U.S. Attorney Richard P. Donoghue announces charges against Aventura Technologies on Thursday in the Brooklyn borough of New York. The New York company has been charged with illegally importing and selling Chinese-made surveillance and security equipment to U.S. government agencies and private customers. (AP Photo/Mark Lennihan)

U.S. Attorney Richard P. Donoghue announces charges against Aventura Technologies on Thursday in the Brooklyn borough of New York. The New York company has been charged with illegally importing and selling Chinese-made surveillance and security equipment to U.S. government agencies and private customers. (AP Photo/Mark Lennihan)

Charges: Chinese surveillance goods illegally sold to US

The company is accused of systematically relabeling its merchandise to say it was made at its U.S. plant.

By Tom Hays / Associated Press

NEW YORK — A Long Island firm sold tens of millions of dollars in Chinese-made surveillance and other sensitive security equipment to customers, including the U.S. military to use on aircraft carriers, by falsely claiming the goods were manufactured in America, federal prosecutors said Thursday.

The fraud that prosecutors allege by Aventura Technologies Inc. raised “a grave concern” over cyber security, U.S. Attorney Richard Donoghue said.

Though there was no allegation of breaches involving the Chinese government, emails and other evidence from the investigation showed “individuals in China were well aware of what was going on,” Donoghue said.

The equipment made in China and sold by Aventura “as purportedly U.S.-made has been installed on dozens of Army, Navy and Air Force bases, Department of Energy facilities and, among other places, on Navy aircraft carriers,” prosecutors said in the criminal complaint. Of the $88 million Aventura made since 2010, $20 million came from federal government contracts promising it would provide only U.S.-made products, they said.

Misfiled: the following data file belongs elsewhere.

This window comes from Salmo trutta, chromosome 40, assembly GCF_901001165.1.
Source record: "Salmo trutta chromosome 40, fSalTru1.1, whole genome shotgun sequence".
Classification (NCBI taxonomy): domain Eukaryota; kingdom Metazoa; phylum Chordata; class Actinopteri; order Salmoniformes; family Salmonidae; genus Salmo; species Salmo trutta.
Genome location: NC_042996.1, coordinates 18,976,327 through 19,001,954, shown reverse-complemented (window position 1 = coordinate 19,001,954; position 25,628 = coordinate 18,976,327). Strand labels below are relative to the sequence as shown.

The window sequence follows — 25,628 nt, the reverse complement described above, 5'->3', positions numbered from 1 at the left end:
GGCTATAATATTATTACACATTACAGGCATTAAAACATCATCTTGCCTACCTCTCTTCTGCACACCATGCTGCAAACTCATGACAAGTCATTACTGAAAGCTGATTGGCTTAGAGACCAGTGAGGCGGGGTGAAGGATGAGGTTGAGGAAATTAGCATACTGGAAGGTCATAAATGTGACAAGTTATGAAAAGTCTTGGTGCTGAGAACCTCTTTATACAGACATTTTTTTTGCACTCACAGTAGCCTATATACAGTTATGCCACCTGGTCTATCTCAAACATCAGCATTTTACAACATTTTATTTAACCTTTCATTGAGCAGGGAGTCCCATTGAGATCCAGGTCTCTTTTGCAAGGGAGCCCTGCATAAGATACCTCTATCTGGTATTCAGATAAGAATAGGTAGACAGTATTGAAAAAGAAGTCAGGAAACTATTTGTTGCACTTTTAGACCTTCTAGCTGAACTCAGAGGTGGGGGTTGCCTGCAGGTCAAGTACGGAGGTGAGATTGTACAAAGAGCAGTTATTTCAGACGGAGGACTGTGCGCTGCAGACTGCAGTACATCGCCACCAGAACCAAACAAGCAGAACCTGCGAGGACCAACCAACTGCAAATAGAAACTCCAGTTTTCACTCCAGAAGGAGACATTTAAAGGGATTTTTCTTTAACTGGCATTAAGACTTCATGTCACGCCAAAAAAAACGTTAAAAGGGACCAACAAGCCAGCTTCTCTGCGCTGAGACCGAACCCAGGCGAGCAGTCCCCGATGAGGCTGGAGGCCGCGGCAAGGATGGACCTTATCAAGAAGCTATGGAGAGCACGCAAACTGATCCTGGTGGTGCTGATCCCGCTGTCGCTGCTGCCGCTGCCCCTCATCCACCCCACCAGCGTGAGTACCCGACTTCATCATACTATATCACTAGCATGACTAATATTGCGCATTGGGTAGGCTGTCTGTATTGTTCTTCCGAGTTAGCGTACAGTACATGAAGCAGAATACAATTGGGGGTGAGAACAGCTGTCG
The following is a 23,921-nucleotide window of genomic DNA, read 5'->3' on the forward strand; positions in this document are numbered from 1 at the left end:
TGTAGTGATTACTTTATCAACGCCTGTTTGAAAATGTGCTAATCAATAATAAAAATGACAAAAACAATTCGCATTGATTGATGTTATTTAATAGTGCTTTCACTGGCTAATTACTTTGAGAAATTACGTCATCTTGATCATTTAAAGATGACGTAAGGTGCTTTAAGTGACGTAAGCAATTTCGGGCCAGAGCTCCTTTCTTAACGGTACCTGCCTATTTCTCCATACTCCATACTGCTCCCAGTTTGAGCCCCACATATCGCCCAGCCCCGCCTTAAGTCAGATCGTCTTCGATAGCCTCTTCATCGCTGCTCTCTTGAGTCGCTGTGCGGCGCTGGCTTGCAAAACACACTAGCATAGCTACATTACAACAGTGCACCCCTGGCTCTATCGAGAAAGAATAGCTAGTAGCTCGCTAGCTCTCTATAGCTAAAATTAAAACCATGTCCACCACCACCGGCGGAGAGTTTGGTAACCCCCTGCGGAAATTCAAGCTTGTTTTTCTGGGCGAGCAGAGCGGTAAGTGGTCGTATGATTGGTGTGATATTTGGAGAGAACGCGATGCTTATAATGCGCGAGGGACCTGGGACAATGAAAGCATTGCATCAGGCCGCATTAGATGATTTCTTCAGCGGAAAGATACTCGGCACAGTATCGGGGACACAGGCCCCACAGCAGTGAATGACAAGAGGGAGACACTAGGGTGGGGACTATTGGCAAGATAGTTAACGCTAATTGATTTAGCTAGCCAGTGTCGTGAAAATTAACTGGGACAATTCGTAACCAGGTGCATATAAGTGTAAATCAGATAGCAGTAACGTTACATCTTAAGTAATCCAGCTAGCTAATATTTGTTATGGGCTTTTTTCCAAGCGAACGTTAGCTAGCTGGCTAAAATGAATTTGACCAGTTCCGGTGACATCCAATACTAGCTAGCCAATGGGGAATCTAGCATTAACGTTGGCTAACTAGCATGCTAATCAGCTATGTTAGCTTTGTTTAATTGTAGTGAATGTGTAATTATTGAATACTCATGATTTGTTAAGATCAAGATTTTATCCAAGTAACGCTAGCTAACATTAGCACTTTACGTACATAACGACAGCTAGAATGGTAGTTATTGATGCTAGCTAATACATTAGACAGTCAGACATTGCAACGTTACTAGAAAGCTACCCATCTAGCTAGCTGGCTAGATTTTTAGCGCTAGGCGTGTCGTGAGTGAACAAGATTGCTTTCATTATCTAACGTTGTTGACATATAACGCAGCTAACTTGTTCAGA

Prosecutors accused the company of a cover-up involving systematically relabeling its merchandise to say it was made at its U.S. plant. It also circulated a photo that an Aventura executive, Jack Cabasso, showed the company’s assembly line, but was actually an image of workers in a Chinese facility, the complaint said.

Last year, Cabasso emailed an employee of a Chinese manufacturer stressing the need to take steps to make sure its products couldn’t be traced, prosecutors said. He wrote that “the biggest problem” was that customers might notice the company’s initials on circuit boards and asked them to conceal them, they said.

The scheme began to unravel after the company sold 25 body cameras to the U.S. Air Force, security analysts discovered downloaded images including a logo of the Chinese Ministry of Public Security on the devices, the complaint said. A software analysis found indications that the camera’s manufacturer in China “had been aware that the U.S. Air Force was the intended end user of the camera.”

Seven current and former Aventura employees, including Cabasso and other members of its top management, were charged with conspiracy to commit wire and mail fraud. The government also froze bank accounts and seized a 70-foot yacht it said is owned by Cabasso and his wife.

Phone messages seeking comment were left Thursday with Cabasso’s attorney and at Aventura’s headquarters in Commack, New York.

A company website touts it as having “a reputation for being an innovative designer, developer and manufacturer of security hardware, software and peripheral products for government, military and enterprise since 1999.”

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